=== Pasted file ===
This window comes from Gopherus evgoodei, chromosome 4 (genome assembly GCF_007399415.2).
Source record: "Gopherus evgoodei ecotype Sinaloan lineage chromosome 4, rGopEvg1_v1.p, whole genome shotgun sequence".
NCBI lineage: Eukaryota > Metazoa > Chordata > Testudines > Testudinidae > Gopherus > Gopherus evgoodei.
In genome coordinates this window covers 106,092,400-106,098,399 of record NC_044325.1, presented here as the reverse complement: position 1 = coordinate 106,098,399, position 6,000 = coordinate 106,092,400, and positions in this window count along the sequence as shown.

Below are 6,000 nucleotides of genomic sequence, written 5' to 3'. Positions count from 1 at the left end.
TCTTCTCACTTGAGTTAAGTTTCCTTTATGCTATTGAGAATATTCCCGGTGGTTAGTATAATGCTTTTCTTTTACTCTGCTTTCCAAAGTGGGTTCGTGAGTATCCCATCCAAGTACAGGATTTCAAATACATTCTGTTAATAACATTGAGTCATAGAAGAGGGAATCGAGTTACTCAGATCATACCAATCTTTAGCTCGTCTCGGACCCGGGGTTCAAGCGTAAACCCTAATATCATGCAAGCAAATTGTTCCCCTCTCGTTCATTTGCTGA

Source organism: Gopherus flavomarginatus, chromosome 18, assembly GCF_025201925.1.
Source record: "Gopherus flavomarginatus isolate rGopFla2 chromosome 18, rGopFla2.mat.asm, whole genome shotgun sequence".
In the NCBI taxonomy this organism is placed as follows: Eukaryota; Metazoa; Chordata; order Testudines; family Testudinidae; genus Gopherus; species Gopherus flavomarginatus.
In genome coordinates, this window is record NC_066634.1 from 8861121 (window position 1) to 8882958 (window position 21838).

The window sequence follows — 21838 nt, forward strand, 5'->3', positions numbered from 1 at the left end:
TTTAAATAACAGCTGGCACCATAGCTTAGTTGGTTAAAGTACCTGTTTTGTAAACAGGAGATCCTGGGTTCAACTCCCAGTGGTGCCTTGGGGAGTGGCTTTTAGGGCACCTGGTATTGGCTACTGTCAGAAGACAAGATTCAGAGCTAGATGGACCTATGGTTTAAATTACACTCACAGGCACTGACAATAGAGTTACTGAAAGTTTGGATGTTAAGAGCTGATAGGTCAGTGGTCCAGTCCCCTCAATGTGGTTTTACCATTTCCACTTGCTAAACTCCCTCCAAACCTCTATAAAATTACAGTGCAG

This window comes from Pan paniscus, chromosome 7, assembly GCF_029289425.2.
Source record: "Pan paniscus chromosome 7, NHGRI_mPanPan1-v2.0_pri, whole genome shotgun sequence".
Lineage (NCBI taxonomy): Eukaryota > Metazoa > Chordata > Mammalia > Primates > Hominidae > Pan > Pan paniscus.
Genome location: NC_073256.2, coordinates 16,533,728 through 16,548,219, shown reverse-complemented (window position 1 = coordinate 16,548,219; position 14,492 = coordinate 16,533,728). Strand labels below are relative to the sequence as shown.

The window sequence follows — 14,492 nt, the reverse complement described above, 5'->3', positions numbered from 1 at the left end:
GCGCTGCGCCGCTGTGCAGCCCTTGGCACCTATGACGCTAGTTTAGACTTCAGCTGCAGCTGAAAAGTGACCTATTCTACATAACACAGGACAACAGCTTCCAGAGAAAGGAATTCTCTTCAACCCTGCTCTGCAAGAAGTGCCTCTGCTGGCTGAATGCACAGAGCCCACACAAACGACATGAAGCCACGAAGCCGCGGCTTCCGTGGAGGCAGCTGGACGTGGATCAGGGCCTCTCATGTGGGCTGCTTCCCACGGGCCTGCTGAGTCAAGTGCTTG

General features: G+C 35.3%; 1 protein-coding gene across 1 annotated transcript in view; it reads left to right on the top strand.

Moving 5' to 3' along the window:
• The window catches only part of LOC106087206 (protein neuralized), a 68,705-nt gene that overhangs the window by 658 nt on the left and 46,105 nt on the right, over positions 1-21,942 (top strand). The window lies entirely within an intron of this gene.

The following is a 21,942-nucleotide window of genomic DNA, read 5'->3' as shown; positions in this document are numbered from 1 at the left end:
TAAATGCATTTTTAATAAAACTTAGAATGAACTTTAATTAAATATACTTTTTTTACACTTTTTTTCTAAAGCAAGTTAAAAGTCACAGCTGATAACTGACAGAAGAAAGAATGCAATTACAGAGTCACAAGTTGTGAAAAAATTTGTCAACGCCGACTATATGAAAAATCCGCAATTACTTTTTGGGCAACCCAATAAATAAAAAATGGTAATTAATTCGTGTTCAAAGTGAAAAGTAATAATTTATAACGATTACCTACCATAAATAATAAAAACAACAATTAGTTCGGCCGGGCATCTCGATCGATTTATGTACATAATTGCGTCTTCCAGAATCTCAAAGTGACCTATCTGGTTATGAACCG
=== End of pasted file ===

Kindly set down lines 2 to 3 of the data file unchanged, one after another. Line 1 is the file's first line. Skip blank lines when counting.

Source record: "Gopherus evgoodei ecotype Sinaloan lineage chromosome 4, rGopEvg1_v1.p, whole genome shotgun sequence".
NCBI lineage: Eukaryota > Metazoa > Chordata > Testudines > Testudinidae > Gopherus > Gopherus evgoodei.